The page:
replace the current chairman of the parliamentary privatization
commission, the populist rural politician Bogdan Pek, who has
recently emerged as one of the strongest critics of privatization
strategies. The move could have major political repercussions in
other areas because the postcommunists were supported in their
efforts by the opposition Freedom Union, which is rooted in the
anticommunist Solidarity traditions. -- Jan de Weydenthal, RFE/RL,

raises the prospect of future changes on the Polish political
scene, local councilors in Warsaw from the postcommunist Union of
Democratic Left and the Solidarity-rooted Freedom Union united to
elect Marcin Swiecicki, former minister and Freedom Union
politician, as the city's president, despite opposition from the
Polish Peasant Party. The Peasant Party and the leftist union are
members of the ruling coalition at the national level. In an
interview with Gazeta Wyborcza on 8 November, leading Freedom
Union politician Andrzej Celinski said the turnaround in Warsaw
showed that postcommunist and anticommunist groups could work
together at the national level as well and that the Freedom Union
should cooperate closely with reform-minded groups within
postcommunist formations in the future. -- Jan de Weydenthal,
RFE/RL, Inc.

address to the Pen Club's World Congress, which began in Prague on
7 November, Czech President Vaclav Havel called on the world's
writers who in the past have steered clear of politics as a dirty
business to plunge in and become publicly active against
intolerance. The Czech president proposed "the gradual creation of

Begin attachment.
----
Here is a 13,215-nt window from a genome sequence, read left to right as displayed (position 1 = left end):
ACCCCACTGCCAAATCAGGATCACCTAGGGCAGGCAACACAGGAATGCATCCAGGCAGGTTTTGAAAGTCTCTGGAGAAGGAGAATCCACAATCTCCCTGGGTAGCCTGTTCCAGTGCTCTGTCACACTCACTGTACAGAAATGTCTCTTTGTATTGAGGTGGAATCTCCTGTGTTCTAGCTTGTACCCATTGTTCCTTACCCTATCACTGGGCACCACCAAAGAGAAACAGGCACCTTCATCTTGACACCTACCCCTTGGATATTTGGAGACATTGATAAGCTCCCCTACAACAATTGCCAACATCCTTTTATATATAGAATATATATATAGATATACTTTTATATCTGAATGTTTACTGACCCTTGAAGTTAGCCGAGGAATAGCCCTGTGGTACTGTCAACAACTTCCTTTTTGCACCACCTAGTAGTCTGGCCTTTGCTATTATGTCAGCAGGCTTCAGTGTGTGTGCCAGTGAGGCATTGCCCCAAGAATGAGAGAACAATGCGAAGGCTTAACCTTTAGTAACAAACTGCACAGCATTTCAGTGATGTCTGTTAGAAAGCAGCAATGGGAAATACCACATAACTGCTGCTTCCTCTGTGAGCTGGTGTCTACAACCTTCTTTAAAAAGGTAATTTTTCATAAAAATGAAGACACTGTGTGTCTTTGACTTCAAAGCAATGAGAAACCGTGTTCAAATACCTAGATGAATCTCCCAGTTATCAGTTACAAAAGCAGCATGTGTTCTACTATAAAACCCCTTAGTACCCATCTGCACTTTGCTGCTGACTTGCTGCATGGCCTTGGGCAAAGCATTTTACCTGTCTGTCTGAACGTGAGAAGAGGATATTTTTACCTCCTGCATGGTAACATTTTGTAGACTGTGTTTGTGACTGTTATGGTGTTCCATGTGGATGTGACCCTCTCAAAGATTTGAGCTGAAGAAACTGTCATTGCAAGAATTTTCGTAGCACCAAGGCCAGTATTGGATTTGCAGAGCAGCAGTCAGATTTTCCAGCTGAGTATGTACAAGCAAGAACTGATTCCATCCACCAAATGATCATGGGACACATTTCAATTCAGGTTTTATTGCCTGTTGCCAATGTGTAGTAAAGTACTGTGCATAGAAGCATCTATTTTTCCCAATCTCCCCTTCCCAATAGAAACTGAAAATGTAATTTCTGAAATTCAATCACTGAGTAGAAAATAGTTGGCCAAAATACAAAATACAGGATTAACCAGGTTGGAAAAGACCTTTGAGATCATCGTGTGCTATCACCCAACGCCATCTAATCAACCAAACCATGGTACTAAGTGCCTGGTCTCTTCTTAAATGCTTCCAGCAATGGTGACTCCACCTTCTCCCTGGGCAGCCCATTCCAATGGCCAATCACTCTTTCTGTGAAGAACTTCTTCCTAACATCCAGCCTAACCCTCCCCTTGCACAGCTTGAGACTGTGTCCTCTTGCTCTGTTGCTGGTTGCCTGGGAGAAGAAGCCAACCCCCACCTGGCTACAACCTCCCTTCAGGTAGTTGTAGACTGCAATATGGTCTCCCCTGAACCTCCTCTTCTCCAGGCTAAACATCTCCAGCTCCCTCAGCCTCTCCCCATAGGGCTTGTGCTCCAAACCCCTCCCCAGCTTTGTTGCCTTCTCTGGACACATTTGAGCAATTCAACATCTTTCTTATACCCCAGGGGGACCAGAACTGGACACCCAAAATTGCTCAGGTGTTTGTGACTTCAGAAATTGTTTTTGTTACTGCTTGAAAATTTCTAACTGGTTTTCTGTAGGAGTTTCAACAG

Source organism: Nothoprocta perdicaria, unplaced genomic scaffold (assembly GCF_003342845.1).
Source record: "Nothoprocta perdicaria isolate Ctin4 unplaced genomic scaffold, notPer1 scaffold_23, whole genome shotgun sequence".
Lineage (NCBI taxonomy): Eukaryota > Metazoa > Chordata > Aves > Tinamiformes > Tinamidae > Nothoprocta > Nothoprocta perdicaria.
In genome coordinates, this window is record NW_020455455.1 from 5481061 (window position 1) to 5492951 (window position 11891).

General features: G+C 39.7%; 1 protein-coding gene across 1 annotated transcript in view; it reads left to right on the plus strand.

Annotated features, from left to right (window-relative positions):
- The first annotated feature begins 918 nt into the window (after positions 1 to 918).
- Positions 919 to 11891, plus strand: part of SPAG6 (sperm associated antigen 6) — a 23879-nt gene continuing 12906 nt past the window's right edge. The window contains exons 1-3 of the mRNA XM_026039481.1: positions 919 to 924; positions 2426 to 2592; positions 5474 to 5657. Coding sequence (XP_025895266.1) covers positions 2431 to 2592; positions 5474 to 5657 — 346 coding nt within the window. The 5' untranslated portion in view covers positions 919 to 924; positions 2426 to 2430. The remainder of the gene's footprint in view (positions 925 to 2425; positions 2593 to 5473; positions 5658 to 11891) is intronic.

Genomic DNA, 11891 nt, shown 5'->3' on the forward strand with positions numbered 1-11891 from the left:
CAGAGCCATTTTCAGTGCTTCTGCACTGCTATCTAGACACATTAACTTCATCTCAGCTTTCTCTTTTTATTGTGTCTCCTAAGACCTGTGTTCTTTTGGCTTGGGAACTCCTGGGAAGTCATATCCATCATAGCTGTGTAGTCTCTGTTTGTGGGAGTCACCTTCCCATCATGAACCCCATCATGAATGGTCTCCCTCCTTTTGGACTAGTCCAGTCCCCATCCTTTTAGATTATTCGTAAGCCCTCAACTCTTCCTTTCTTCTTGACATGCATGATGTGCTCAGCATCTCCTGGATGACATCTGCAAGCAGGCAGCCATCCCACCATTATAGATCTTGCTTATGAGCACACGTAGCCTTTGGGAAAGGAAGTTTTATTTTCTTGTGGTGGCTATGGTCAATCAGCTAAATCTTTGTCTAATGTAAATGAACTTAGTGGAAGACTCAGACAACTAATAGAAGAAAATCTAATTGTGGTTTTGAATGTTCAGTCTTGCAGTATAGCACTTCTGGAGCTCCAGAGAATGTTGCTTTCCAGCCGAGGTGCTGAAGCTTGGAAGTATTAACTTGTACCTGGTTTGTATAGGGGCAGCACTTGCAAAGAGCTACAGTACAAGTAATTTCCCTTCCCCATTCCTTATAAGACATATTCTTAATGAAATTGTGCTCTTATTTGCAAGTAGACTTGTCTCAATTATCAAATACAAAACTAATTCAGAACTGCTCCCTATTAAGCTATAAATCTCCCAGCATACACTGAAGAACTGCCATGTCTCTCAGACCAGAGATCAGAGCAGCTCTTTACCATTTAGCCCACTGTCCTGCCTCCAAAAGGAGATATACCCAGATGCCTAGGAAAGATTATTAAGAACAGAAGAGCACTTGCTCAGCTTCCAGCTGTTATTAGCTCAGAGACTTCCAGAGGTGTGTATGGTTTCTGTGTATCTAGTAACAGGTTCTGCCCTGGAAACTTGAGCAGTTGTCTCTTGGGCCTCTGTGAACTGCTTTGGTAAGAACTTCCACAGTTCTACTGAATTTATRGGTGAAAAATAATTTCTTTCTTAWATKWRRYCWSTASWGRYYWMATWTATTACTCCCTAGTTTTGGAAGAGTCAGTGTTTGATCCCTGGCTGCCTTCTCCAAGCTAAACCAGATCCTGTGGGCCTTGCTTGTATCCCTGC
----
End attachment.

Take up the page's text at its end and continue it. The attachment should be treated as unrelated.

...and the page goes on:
a rather conspiratorial mafia" which would "not only write
brilliant books or civic manifestations" but also influence
politics. Havel also called on congress participants to take
high-profile stances in support of Salmon Rushdie, who has been
threatened with death by Iranian Muslims for his writings. Havel
further called on writers throughout the world to protest the
Nigerian government's travel ban on Nobel Prize winner Wole
Soyinka. The American playwright Arthur Miller supported Havel's
ideas in a press conference with US writers. -- Jiri Pehe, RFE/RL,

for the Czech local elections officially began on 7 November, CTK
reported. A total of 295 political parties and movements
registered with the central electoral commission, of which 49 will
compete on their own and 137 will run as part of a coalition.
Campaigning ends on 16 November, and the elections will be held on
18 and 19 November. -- Jiri Pehe, RFE/RL, Inc.

presidential spokesman Anton Balaz told TASR that President Michal
Kovac has asked legal experts to study the constitutionality of
the parliament's no-confidence vote in Interior Minister Ladislav
Pittner and Privatization Minister Milan Janicina following their
resignation on 3 November. According to Slovak law, government
members must resign at the end of the first session of parliament
but remain in office until a new cabinet can be formed. It is the
president's duty to appoint and remove government members, and
Kovac said he would make his decision by 9 November. Meanwhile,
outgoing Premier Jozef Moravcik said he would not sign the law
passed by the parliament which cancels all direct sale
privatization projects approved by his government since 6
September. Moravcik said the law is unconstitutional and noted
that should the parliament approve the law once again, he will ask
the Constitutional Court to review it. In a statement issued on 7
November the Movement for a Democratic Slovakia said that the
reason for the failure of coalition talks is that certain
representatives of the Common Choice and Christian Democratic
Movement aim to discredit the MDS as a political body, questioning
the party's ability to compromise and find political partners. --
Sharon Fisher, RFE/RL, Inc.

Slovak defense officials began four days of bilateral talks on
defense issues in Bonn. Defense Ministry officials from both